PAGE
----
Routine has been crucial to the success of Ardmona Primary School's remote learning experience.
Year 4-6 teacher Jacob Tunks said keeping the teaching as similar to the classroom as possible had simplified the transition for students, parents and teachers alike.
“To keep the kids’ momentum going we've kept this as normal as possible,” Mr Tunks said.
“They are doing the same routine as they would be in class including our specialist subjects — art, Italian, indigenous cultural studies, PE and history and geography.”
With literacy and numeracy taught in the morning the students look forward to their afternoon sessions.
Mr Tunks said this structure was not only engaging and kept academics on track but was important for student wellbeing in these uncertain times.
“Keeping the routine gives them a sense of calm,” he said.
“With the small number of kids we have been able to regularly keep in contact and I think it's been a lot easier than being in a big school.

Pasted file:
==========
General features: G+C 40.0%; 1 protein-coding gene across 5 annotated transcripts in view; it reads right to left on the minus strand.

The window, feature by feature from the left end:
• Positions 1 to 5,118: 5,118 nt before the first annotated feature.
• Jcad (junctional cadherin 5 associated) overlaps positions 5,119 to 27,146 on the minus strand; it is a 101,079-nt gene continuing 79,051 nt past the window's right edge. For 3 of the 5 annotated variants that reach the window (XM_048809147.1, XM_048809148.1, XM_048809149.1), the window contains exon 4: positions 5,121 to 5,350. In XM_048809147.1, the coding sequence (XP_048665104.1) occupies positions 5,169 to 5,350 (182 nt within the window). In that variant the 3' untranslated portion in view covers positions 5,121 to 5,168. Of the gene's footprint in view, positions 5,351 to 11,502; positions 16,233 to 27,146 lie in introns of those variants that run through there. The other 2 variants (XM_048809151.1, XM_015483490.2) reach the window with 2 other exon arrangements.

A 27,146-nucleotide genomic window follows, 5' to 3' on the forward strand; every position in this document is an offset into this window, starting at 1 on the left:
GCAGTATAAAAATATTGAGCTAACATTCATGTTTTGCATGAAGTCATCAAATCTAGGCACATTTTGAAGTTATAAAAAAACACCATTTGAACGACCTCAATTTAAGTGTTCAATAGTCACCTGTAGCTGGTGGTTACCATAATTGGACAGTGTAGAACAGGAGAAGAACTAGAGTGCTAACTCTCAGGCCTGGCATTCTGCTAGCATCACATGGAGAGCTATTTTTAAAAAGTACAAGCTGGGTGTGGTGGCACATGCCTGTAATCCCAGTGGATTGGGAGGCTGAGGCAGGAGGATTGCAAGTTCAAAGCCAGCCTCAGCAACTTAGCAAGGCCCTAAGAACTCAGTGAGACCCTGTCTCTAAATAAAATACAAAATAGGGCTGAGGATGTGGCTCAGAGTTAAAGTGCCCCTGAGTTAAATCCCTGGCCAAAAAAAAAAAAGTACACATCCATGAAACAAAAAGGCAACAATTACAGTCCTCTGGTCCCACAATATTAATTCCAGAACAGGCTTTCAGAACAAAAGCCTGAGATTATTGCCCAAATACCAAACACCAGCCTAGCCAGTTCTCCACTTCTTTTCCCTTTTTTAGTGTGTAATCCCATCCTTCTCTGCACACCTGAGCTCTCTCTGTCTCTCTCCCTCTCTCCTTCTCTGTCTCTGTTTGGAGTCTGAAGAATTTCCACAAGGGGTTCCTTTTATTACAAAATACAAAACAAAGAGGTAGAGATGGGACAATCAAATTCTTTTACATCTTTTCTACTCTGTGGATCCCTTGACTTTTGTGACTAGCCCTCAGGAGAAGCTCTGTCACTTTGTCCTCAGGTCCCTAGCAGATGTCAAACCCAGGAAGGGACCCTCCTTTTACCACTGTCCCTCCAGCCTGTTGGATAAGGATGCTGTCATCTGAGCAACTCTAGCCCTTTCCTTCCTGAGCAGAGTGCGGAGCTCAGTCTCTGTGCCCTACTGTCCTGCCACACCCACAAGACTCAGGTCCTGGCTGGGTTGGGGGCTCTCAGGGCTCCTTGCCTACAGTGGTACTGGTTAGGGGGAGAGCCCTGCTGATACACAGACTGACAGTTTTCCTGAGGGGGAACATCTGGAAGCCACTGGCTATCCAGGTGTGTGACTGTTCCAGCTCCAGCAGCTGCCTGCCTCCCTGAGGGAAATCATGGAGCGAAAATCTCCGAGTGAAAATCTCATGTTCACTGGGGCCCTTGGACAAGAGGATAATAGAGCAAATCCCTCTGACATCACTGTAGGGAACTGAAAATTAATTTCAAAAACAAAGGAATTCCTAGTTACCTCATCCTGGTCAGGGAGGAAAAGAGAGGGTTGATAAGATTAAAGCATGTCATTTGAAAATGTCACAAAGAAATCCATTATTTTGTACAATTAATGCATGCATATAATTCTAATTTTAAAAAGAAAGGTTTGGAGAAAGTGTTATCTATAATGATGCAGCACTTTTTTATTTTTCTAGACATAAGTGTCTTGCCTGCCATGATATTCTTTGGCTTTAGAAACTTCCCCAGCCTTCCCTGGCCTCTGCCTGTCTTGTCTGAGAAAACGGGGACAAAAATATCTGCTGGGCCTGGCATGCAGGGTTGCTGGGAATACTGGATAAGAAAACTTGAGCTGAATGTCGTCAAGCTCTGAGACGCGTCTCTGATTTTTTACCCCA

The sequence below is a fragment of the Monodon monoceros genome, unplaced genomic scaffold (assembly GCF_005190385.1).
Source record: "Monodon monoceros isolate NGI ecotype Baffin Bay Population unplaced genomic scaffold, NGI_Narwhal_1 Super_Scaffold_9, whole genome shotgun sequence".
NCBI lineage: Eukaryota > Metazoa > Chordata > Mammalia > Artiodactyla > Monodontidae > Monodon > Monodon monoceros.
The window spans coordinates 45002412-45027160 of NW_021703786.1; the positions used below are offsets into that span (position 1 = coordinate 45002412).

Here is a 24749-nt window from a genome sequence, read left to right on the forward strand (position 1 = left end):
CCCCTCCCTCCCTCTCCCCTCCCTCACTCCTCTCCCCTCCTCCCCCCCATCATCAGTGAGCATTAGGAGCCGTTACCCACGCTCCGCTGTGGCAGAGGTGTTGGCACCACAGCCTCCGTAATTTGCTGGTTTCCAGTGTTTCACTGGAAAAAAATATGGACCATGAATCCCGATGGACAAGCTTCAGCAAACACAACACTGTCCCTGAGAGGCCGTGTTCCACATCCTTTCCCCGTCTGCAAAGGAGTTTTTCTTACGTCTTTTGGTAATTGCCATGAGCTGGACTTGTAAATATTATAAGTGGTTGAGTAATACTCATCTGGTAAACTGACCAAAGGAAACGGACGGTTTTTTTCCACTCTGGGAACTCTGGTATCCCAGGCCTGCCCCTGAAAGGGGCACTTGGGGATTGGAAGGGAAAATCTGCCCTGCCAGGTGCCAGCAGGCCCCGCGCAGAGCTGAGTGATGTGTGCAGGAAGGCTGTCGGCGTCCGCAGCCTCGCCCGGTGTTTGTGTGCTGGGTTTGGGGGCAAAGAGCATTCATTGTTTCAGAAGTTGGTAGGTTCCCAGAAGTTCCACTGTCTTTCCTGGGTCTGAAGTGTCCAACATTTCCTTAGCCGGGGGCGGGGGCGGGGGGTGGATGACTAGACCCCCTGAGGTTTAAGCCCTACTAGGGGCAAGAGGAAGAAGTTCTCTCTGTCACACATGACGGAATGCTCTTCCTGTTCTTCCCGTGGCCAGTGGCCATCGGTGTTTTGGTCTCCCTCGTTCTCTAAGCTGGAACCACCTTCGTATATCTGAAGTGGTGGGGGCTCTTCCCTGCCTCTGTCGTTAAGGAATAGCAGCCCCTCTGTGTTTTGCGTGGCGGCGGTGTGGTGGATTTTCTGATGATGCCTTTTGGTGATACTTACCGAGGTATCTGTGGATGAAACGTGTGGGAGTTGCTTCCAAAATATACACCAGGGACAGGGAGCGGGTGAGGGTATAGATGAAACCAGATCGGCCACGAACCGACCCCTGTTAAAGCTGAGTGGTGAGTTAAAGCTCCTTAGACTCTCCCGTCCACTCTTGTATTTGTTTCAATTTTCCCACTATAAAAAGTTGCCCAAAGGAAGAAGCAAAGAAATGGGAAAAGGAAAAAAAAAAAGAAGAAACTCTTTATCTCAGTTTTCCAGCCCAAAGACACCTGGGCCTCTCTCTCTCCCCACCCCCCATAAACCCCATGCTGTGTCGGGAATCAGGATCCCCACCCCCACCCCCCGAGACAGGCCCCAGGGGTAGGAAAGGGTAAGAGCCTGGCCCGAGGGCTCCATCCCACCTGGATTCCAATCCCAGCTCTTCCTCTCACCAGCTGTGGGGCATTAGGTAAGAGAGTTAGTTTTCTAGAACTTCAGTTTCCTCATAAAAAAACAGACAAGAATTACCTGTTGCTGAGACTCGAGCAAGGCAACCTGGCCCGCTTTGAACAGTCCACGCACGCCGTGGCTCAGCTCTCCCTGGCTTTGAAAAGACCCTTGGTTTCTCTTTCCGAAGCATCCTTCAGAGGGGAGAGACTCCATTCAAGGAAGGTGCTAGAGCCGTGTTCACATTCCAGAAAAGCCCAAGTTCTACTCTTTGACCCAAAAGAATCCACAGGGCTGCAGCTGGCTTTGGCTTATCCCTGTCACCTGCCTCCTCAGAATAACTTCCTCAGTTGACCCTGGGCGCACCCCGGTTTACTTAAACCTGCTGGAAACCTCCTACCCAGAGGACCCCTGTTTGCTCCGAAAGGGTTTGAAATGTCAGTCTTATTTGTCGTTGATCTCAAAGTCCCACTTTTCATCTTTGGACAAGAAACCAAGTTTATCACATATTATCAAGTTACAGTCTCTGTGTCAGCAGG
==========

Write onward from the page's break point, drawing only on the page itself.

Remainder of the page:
“I've been impressed by their eagerness to keep learning.”
The biggest difference has been the introduction of more technology, but Mr Tunks said it had encouraged students to become more independent in their learning and would set them up for the future.
“We always had Italian virtually so they got used to that pretty quickly,” he said.
“It's definitely developed their technology skills and promoted more independence for later in life.”
Mr Tunks said Ardmona looked to continue using this technology back on campus to enrich their approach to teaching the individual and further develop each student's independence.